The phrase seems to be everywhere technology is considered — the Internet of Things (IoT) — a simple description for a vast and uncharted world of devices that will soon be sending and receiving data at a rate that is hardly conceivable at this point. According to Cisco, the Internet of Things could become a $19 trillion market in the next decade, a staggering number for an industry that is just getting started.
There are many reasons to be excited about the potential of the IoT, not least of all the advancement of so-called “smart cities” using sensors to map critical infrastructure, emergencies, and weather changes. Intel’s Rajeev Nanda has gone on record saying that the IoT is the most exciting technology advancement in the last 20 years. Still, the IoT has significant hurdles to overcome in the enterprise and at home, especially when it comes to security.
For consumers, however, the threat of personal data being compromised likely isn’t as much of an issue as how all of these future devices will connect to one another and to the Internet. This may not seem like a huge obstacle to overcome, but in order for everything to work together, there has to be a set of unified standards. Intel, Samsung, Dell, Broadcom, and several other major tech companies announced the Open Interconnect Consortium to create such standards, but questions still remain. For example, will IoT devices connect to the Internet over Wi-Fi or other technology?
Wi-Fi appears to be the best option for IoT connectivity. Although Bluetooth technology uses a lower amount of power to transmit data, appliances like refrigerators, washing machines, televisions, dishwashers, lighting, and other everyday objects are often already connected to a power source instead of relying on battery power. Plus, Wi-Fi has become a ubiquitous part of our lives and a trusted way to connect devices.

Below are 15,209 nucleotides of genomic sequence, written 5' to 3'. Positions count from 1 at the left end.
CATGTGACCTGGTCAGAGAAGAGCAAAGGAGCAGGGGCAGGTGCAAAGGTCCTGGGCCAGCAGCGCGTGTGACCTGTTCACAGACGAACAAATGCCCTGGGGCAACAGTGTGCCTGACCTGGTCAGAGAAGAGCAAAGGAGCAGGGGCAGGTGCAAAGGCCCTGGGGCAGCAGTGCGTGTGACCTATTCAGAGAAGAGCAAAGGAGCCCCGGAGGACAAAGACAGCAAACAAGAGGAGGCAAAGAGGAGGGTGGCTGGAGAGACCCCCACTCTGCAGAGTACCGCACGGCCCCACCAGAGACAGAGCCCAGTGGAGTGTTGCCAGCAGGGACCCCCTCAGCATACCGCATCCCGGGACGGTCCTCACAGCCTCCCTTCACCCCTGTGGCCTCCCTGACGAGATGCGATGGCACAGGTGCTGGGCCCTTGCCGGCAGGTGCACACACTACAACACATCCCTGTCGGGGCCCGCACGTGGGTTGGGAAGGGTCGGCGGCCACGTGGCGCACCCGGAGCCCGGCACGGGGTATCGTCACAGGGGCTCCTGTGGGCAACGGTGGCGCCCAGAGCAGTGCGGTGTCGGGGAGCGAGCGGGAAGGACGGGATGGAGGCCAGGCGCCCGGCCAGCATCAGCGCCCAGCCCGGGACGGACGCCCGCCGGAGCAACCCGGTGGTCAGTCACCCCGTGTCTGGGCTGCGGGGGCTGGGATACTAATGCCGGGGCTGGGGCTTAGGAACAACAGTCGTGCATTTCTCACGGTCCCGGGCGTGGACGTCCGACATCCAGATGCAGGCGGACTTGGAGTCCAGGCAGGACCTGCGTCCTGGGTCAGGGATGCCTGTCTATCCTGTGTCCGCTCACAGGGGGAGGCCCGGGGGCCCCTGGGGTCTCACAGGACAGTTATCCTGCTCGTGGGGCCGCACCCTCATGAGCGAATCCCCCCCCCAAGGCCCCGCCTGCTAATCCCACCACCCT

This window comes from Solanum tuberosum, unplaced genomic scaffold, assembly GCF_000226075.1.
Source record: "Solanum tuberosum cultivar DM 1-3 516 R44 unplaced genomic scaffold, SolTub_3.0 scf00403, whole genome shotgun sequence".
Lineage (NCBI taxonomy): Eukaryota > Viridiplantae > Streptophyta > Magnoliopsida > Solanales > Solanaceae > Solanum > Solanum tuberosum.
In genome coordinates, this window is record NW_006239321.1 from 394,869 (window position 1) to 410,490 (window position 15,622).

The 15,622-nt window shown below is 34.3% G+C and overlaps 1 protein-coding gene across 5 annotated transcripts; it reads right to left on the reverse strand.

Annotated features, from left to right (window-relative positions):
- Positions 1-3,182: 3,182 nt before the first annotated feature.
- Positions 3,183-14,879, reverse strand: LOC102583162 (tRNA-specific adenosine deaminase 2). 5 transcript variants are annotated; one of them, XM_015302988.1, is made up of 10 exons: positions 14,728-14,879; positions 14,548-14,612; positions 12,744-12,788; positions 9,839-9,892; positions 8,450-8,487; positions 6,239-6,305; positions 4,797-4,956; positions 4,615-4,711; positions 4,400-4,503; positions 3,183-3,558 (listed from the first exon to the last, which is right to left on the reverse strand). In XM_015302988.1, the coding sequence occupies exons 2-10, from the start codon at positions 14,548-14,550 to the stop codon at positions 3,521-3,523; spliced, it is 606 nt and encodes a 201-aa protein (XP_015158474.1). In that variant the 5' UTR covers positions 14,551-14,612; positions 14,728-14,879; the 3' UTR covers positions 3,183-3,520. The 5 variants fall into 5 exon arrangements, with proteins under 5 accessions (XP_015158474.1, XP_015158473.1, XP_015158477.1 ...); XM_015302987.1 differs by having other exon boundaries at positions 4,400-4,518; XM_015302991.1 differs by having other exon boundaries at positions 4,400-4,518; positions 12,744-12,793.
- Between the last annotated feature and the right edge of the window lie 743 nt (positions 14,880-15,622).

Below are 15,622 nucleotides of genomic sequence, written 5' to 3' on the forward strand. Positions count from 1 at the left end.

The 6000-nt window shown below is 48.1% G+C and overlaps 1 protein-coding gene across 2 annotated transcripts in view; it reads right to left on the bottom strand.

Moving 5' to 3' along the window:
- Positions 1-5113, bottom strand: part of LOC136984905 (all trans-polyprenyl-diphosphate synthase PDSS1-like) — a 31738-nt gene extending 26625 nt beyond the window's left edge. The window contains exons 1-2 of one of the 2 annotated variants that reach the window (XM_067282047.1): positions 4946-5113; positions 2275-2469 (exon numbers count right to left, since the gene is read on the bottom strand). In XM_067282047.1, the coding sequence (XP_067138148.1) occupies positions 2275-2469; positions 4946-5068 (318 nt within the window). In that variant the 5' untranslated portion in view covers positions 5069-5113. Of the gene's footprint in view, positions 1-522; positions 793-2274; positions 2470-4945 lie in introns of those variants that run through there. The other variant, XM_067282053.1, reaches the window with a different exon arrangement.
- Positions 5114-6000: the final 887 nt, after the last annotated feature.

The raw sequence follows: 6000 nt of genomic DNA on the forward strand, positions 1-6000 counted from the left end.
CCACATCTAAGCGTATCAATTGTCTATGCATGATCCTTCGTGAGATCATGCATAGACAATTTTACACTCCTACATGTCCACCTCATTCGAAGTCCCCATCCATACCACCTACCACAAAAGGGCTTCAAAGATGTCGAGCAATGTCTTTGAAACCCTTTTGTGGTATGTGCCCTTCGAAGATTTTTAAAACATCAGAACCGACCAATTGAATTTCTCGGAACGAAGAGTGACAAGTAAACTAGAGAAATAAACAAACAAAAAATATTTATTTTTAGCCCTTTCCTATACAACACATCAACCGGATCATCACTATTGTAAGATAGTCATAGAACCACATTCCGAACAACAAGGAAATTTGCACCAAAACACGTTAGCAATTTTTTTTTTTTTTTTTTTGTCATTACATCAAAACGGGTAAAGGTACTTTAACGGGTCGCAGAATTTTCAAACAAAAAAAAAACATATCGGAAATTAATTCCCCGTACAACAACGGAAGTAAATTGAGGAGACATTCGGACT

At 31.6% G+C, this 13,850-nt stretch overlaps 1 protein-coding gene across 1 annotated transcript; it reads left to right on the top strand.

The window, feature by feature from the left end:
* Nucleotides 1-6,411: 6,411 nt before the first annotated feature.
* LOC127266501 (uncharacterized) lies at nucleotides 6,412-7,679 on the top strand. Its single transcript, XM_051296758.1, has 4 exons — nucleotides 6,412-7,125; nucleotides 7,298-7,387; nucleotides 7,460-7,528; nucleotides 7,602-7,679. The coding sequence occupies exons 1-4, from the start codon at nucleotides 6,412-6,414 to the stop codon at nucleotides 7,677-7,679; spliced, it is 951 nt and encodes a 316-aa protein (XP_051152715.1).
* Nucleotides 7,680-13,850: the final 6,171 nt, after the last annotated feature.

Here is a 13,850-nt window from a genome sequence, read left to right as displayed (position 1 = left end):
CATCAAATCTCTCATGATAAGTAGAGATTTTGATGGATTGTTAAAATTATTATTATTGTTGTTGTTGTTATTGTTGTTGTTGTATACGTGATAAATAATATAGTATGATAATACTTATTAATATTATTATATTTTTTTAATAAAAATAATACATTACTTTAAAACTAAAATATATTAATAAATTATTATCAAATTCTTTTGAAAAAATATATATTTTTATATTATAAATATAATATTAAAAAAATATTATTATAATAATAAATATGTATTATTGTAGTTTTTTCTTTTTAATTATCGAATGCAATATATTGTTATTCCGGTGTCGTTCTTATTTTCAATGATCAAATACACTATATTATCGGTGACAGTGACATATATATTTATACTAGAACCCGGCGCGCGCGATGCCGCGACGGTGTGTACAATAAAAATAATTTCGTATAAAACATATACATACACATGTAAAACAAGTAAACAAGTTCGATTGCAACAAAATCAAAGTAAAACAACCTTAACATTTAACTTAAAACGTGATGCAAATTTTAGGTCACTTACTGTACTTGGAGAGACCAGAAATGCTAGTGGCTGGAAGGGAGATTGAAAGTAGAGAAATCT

With dozens of appliances poised to be Internet devices, households will need a more robust connection to handle all of the traffic. Though the data transmitted by IoT devices will pale in comparison to the amount streaming video requires, the addition of multiple machines using the same network will make using the old, 802.11n standard more troublesome.
To prepare for the onslaught of new, connected devices and the meteoric rise of streaming video, online gaming, and file transfers, consumers should review the benefits of adopting the 3x faster speeds of 802.11ac wireless technology. Check out intel.com/wireless for all the details to see how you can be ready for the wild world of the IoT that’s just around the corner.